I’d like to share a really awesome bit of code that I’ve been using in my XAML applications for a while now… there are many frameworks and examples out there, but I’ve not yet seen anyone else using this exact technique before…
MVVM in XAML UI Applications
If you are building app UIs using XAML, then you are more likely than not also using the MVVM design pattern. The general idea is that your code which handles application logic, business rules, etc. gets placed into ViewModel classes, and all visual widgets/controls get placed into XAML views. Typically we would have one View per ViewModel, but that’s not a requirement at all (more like a generalized observation), and in fact there are some situations where we might want to have multiple Views for the same ViewModel (or break a complex ViewModel into multiple parts while still connecting to a single View). The ViewModels are supposed to capable of standing alone, and we use data bindings and command bindings to connect the two. This way, we can unit test our ViewModels thoroughly, and (sometimes) allow UX designers to dictate the XAML layout directly.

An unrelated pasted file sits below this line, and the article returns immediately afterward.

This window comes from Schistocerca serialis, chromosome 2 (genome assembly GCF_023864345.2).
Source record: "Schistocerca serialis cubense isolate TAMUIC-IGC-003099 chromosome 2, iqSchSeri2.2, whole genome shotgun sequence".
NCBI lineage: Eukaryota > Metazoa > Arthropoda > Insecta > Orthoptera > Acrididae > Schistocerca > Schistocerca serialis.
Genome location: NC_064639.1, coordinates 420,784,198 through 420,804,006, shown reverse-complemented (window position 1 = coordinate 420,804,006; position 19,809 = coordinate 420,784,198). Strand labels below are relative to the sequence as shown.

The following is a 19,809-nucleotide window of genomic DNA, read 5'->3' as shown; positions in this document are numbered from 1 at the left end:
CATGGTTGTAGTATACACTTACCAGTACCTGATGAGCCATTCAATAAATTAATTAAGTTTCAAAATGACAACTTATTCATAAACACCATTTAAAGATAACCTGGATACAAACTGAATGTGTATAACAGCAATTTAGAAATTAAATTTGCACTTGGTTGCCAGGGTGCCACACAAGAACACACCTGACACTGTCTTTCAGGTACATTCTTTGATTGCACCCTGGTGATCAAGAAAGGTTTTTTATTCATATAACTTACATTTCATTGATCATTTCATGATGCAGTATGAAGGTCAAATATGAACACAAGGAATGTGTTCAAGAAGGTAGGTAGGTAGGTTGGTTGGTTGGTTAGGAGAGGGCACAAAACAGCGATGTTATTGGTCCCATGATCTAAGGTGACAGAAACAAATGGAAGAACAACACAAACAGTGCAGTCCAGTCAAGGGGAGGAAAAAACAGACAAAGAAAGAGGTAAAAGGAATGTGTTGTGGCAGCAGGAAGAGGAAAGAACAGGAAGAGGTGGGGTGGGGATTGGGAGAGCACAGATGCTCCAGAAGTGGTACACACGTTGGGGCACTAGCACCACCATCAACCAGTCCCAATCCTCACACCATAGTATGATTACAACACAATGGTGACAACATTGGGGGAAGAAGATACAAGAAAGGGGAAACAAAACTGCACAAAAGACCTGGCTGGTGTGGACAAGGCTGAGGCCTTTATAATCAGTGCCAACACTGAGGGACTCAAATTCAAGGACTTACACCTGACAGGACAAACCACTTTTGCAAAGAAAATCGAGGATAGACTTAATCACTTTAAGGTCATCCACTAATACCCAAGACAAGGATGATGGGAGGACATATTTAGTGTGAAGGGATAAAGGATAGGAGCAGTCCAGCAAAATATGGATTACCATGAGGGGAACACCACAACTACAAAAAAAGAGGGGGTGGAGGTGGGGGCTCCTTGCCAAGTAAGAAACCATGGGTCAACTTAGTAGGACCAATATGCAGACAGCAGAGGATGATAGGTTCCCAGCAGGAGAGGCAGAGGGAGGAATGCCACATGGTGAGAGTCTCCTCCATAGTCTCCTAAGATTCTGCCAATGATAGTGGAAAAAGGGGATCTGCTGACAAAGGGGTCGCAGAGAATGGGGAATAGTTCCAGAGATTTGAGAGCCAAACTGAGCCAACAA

That’s all fairly normal and typical.
As we dig a little more deeply into the mechanisms of data binding, we learn that part of the “magic” is achieved by way of the INotifyPropertyChanged interface (which includes only one thing – an event named PropertyChanged).… Read more